Approved kids’ vaxxes raise contrasting opinions

While 195 million people have been fully vaccinated in the United States, there is still an age group who has not received the vaccine. FDA officials are firm about the vaccine being 91 percent effective in intercepting COVID in young children. They say that their reaction to the vaccine is similar to that of 16-year-olds after receiving it. There are no serious side effects found by researchers. Therefore, the Pfizer and BioNTech vaccines have been approved by the U.S. for children aged five to 11.
According to a CDC official, COVID has led to the closure of about 2,300 schools, affecting about 1.2 million students and 78,000 teachers since August of this year. In the United States, fewer than 1.8 million cases of COVID have been confirmed in children aged five to 11 years. Only fewer than 200 of them have died, most of whom had medical problems.
Medical experts say vaccinating children is a vital step in the fight against the pandemic especially since there is the Delta variant and the return to in-person learning. At the Texas Children’s Hospital, or TCH, Dr. Versalovic calculates that there are at least 1,500 children who have been diagnosed since the start of the pandemic at TCH. He says no age group is immune to the COVID-19 virus.
Although there is approval by medical authorities in the United States, the adult population does not approve as much as the authorities do. Parents are still hesitant about vaccines for children. A survey shows that the acceptance rate of the adult population has been below 60% for several months. Only one-third of the parents who participated in this survey said they would like their child to receive the vaccine immediately. The other third said they would like to wait and see after this is put in effect.
“Five-year-olds make me wary, but once children start getting the vaccine and nothing catastrophic happens, then I would feel comfortable for my nephew to get the vaccine,” says art teacher Mr. Matthew Gruenfeld. “I am leaning more towards pro vaccines than not.”
Parents who said that they did not want their children to get the vaccine said that they are concerned because of the hundreds of cases of myocarditis, which is an inflammation of the heart muscle, that were reported in young adults who took the vaccine, especially after the second dose.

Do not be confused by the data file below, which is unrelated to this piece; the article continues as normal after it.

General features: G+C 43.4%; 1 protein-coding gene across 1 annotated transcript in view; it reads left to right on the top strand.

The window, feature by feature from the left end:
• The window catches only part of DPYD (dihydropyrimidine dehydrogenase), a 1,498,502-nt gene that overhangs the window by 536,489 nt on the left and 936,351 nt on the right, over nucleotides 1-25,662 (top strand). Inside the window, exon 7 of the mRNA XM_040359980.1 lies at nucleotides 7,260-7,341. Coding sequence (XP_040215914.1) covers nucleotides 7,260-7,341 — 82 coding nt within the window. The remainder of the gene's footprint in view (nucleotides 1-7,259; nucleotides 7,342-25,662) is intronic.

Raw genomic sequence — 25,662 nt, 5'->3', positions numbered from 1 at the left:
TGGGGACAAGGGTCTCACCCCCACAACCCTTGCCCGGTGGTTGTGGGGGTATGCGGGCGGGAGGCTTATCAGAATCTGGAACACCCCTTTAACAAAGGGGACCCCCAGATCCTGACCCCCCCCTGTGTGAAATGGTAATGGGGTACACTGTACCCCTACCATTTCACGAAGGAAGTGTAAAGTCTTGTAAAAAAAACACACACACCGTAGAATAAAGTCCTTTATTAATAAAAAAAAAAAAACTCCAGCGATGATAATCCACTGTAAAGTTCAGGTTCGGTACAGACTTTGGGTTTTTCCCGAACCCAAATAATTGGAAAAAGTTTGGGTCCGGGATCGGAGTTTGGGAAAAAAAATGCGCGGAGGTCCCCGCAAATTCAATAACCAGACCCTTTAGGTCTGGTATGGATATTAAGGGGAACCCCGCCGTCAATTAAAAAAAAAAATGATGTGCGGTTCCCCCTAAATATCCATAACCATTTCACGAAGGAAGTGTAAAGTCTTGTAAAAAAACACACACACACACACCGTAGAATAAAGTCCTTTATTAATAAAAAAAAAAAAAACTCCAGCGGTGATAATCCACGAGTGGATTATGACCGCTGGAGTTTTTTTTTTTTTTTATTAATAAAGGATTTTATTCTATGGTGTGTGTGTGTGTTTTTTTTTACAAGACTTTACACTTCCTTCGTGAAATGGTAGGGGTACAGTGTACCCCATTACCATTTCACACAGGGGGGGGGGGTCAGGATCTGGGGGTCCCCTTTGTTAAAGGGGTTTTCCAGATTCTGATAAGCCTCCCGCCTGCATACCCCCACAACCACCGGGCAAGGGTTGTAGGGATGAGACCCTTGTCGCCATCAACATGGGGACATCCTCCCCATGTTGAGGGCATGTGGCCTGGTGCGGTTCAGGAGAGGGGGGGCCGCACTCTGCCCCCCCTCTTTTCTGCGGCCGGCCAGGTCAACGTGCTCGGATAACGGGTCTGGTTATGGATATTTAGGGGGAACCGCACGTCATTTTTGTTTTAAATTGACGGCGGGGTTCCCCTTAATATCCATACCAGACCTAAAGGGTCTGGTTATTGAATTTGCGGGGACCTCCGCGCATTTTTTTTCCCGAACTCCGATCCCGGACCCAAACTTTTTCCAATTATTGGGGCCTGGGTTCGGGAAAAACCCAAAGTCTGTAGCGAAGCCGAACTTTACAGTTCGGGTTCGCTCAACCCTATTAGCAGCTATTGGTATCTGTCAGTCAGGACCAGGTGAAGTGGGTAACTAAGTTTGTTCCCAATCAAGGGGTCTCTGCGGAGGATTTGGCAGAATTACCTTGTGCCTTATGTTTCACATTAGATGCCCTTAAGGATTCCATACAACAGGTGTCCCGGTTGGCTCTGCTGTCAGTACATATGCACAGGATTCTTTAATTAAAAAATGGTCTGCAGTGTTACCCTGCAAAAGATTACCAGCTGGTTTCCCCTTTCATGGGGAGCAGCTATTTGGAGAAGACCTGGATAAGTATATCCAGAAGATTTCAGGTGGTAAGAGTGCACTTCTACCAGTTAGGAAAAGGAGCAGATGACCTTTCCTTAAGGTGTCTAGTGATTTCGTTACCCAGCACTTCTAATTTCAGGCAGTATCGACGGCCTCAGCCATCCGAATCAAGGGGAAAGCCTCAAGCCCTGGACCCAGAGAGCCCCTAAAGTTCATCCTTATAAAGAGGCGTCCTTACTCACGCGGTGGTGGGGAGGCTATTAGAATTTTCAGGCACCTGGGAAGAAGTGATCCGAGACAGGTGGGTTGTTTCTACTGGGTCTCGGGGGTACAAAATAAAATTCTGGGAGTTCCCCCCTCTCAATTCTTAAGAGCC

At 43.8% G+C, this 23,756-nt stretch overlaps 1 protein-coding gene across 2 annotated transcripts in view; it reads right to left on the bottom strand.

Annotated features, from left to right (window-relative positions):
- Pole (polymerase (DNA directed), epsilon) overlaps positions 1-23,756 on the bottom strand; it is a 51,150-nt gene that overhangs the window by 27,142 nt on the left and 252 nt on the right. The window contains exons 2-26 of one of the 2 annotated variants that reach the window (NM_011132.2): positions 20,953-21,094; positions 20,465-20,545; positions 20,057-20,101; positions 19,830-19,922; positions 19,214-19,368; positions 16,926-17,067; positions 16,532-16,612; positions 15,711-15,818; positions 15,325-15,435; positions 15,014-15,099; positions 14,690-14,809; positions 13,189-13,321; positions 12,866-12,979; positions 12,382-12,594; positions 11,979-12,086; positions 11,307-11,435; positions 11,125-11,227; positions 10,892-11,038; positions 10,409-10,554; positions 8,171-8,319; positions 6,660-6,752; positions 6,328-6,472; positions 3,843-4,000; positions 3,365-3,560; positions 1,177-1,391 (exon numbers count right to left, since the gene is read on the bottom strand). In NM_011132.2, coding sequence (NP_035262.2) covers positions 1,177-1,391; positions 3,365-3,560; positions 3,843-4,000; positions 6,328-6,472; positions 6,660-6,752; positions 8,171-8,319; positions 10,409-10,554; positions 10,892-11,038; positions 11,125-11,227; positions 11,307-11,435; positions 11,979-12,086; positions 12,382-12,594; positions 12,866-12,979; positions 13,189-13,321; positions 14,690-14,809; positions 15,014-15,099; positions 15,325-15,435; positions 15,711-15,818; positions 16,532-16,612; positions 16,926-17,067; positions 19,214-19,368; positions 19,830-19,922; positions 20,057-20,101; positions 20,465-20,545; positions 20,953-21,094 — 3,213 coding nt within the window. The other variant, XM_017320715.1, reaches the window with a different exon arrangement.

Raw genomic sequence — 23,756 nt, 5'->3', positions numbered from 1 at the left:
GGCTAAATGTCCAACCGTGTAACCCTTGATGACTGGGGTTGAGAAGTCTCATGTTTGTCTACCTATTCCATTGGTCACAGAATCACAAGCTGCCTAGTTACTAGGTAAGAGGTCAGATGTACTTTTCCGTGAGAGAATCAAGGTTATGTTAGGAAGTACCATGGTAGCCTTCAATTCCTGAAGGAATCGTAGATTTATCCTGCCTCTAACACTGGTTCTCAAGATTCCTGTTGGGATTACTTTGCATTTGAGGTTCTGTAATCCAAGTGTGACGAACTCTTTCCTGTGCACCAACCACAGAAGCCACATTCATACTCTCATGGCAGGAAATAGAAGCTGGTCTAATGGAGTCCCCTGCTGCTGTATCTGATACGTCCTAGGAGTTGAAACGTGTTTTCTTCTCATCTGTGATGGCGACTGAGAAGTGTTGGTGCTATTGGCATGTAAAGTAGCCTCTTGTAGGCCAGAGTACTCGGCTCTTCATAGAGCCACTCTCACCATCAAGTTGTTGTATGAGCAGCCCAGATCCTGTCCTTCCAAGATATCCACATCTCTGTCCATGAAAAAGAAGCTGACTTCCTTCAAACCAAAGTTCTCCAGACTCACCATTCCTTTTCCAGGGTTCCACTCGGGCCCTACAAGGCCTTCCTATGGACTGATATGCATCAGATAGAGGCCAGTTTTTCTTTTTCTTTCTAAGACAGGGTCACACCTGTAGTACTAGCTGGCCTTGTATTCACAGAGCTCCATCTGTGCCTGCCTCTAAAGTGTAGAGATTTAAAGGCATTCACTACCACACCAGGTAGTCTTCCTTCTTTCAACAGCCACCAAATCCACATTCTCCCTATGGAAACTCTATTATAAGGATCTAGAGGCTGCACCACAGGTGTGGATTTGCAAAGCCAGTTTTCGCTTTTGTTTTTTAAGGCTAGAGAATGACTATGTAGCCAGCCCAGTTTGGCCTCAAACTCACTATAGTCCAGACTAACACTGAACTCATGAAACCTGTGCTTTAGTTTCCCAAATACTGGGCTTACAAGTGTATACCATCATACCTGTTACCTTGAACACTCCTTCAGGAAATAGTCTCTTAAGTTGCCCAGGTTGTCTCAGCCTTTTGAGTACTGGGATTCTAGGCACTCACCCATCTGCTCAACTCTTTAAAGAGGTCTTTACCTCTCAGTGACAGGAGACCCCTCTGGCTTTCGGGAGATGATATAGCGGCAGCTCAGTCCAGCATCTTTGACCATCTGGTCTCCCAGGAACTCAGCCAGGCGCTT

Doctor Liz Mumper, the chief executive of the Rimland Center for Integrative Medicine, says that children should not be given these treatments or vaccines if it is not necessary. There is low risk of spreading COVID to children, and if they do have COVID, those cases are very mild.
The White House has already purchased enough vaccines to give to the 28 million children who have become eligible to receive it. According to White House COVID Response Coordinator Jeffrey Zients, there have already been 15 million low-dose vaccines moved from the Pfizer storage facilities to distribution centers.
Patients at TCH participated in the Pfizer clinical trials for children. According to Dr. Versalovic, any side effects were easy to treat and monitor. He says that he is confident that the reduced dosage COVID vaccines will work and are tailored for children.
“I do not worry because the coronavirus vaccine is a relatively advanced project within the United States,” says freshman Iris Dong. “The vaccine for children has definitely been improved and adjusted. The number of infections among children in the United States is just 15.1% of those affected. After vaccination, my younger cousin will have antibodies to effectively prevent the virus.”
In comparison Summerwood Pediatrics’ medical director in upstate New York, Dr. Robert Dracker, says the implementation of the vaccine for children will conflict with the other realities such as the flu season, the children’s mental health crisis and staffing shortages. He worries that there is a lack of coordination and that pediatricians are struggling over the past few years.
Children being able to receive the vaccine is a big part of the step of going back to normal. There are many points of view towards this issue: parents are concerned about the vaccine, half of the professionals feel confident about this procedure, but the other half are not agreeing with the other half. Realities are clashing with one another: mentally and physically. As this process continues to develop, it is important to consider different sides of the conversation and know the realities of the vaccine, especially with new discoveries for children.